Join Date: Sep 2007
Location: Base of the Rocky Mountains, Canada. Wonderous things!
Bikes: 2010 Cannondale Hooligan 3
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After having worked in an electric bicycle specialty shop and dealt with this problem plenty enough times, I can tell you that the situation is more complicated than just what your forks are made of.
It also depends on the power of the motor, whether the controller has a soft start or pedal first start, and if it does not then how brutally hard is the rider going to accelerate?
In situations where people are using low - mid power motors designed for power assist and applying the throttle reasonably, most forks are quite fine. It's the high powered / overvolted motors and the riders who gun it straight off the line that have troubles with fork damage / failure. The most stress to the fork by far is generated when you gun the motor from the starting line.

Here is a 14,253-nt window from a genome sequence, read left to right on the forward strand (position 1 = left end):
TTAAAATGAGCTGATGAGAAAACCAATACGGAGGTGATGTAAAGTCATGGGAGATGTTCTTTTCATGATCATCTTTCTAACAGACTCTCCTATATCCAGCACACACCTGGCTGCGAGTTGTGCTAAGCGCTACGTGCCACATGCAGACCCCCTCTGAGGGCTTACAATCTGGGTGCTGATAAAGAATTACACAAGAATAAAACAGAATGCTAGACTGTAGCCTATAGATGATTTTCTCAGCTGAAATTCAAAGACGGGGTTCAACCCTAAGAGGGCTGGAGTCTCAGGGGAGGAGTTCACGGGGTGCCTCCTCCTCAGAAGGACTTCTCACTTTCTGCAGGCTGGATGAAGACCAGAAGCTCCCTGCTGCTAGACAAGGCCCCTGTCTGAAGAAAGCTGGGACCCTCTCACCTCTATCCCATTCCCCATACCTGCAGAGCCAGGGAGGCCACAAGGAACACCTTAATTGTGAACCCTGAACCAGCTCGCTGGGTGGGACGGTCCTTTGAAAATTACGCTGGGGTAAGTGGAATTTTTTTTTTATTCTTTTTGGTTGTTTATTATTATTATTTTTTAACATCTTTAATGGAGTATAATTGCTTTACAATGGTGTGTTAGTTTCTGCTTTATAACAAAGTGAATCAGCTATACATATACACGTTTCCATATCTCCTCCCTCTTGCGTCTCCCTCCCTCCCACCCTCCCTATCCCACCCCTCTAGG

Additionally, suspension forks are not optimal matches for electric motors either, generally. They are prone to damage during repeated heavy acceleration at the stanchions, developing play and becoming dangerously loose - potentially eventually failing. Cheap suspension forks already tend to do this a lot even for normal bicycles, electric ones with front hub driven motors just amplify the problem that much more. Again though, a decent quality suspension fork and a reasonable usage level from the rider given their particular motor setup can make it work alright. Some electric bicycle manufacturers such as eZee use a front motor mounted to a suspension fork, but it is a moderate power motor with a soft start controller.
A Chromoly fork IS preferrable, but others can work decently if you're not going to be building some kind of scooteresque super powered abomination.
If you have any doubt, go for a rear wheel drive system instead. The bicycle frame itself is capable of handling the forces generated by the motor to a greater degree than the fork is, and there are benefits in increased drive traction and keeping weight off the front wheel, which can make some bikes handle a bit wonky. The rear wheel motor kits aren't much harder to install or deal with.